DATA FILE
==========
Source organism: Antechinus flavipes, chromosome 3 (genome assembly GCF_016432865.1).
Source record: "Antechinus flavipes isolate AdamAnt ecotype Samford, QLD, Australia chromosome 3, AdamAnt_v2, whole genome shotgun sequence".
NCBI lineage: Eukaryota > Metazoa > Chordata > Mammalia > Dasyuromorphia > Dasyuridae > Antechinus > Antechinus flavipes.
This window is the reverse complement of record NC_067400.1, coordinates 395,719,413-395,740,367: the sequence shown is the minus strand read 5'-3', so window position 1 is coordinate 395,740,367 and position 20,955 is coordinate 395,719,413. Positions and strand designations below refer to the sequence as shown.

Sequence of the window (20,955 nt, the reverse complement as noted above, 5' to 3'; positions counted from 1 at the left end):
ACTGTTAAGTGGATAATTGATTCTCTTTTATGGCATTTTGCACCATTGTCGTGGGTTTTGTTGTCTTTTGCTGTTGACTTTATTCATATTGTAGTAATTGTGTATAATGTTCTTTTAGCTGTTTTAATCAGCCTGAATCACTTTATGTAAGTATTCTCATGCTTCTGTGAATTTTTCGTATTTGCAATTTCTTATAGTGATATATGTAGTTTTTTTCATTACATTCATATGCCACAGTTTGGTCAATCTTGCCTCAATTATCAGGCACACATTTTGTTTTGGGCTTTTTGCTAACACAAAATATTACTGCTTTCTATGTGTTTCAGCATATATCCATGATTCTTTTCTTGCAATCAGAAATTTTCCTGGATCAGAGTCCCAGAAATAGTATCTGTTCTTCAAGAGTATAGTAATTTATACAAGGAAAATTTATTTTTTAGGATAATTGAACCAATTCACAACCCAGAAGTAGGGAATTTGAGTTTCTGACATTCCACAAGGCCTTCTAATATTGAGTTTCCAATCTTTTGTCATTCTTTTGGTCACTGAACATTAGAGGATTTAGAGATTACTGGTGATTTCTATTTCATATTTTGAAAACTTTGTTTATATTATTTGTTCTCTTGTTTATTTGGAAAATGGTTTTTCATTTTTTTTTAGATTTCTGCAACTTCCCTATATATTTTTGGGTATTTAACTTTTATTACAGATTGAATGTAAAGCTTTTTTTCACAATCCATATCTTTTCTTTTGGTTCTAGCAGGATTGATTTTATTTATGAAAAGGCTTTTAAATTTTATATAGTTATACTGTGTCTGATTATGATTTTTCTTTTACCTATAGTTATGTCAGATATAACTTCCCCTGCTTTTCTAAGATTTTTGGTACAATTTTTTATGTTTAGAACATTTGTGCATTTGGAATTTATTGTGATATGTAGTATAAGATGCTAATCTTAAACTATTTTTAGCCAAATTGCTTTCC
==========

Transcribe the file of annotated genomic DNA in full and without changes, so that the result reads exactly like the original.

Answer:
Source organism: Antechinus flavipes, chromosome 3 (genome assembly GCF_016432865.1).
Source record: "Antechinus flavipes isolate AdamAnt ecotype Samford, QLD, Australia chromosome 3, AdamAnt_v2, whole genome shotgun sequence".
NCBI lineage: Eukaryota > Metazoa > Chordata > Mammalia > Dasyuromorphia > Dasyuridae > Antechinus > Antechinus flavipes.
This window is the reverse complement of record NC_067400.1, coordinates 395,719,413-395,740,367: the sequence shown is the minus strand read 5'-3', so window position 1 is coordinate 395,740,367 and position 20,955 is coordinate 395,719,413. Positions and strand designations below refer to the sequence as shown.

Sequence of the window (20,955 nt, the reverse complement as noted above, 5' to 3'; positions counted from 1 at the left end):
ACTGTTAAGTGGATAATTGATTCTCTTTTATGGCATTTTGCACCATTGTCGTGGGTTTTGTTGTCTTTTGCTGTTGACTTTATTCATATTGTAGTAATTGTGTATAATGTTCTTTTAGCTGTTTTAATCAGCCTGAATCACTTTATGTAAGTATTCTCATGCTTCTGTGAATTTTTCGTATTTGCAATTTCTTATAGTGATATATGTAGTTTTTTTCATTACATTCATATGCCACAGTTTGGTCAATCTTGCCTCAATTATCAGGCACACATTTTGTTTTGGGCTTTTTGCTAACACAAAATATTACTGCTTTCTATGTGTTTCAGCATATATCCATGATTCTTTTCTTGCAATCAGAAATTTTCCTGGATCAGAGTCCCAGAAATAGTATCTGTTCTTCAAGAGTATAGTAATTTATACAAGGAAAATTTATTTTTTAGGATAATTGAACCAATTCACAACCCAGAAGTAGGGAATTTGAGTTTCTGACATTCCACAAGGCCTTCTAATATTGAGTTTCCAATCTTTTGTCATTCTTTTGGTCACTGAACATTAGAGGATTTAGAGATTACTGGTGATTTCTATTTCATATTTTGAAAACTTTGTTTATATTATTTGTTCTCTTGTTTATTTGGAAAATGGTTTTTCATTTTTTTTTAGATTTCTGCAACTTCCCTATATATTTTTGGGTATTTAACTTTTATTACAGATTGAATGTAAAGCTTTTTTTCACAATCCATATCTTTTCTTTTGGTTCTAGCAGGATTGATTTTATTTATGAAAAGGCTTTTAAATTTTATATAGTTATACTGTGTCTGATTATGATTTTTCTTTTACCTATAGTTATGTCAGATATAACTTCCCCTGCTTTTCTAAGATTTTTGGTACAATTTTTTATGTTTAGAACATTTGTGCATTTGGAATTTATTGTGATATGTAGTATAAGATGCTAATCTTAAACTATTTTTAGCCAAATTGCTTTCC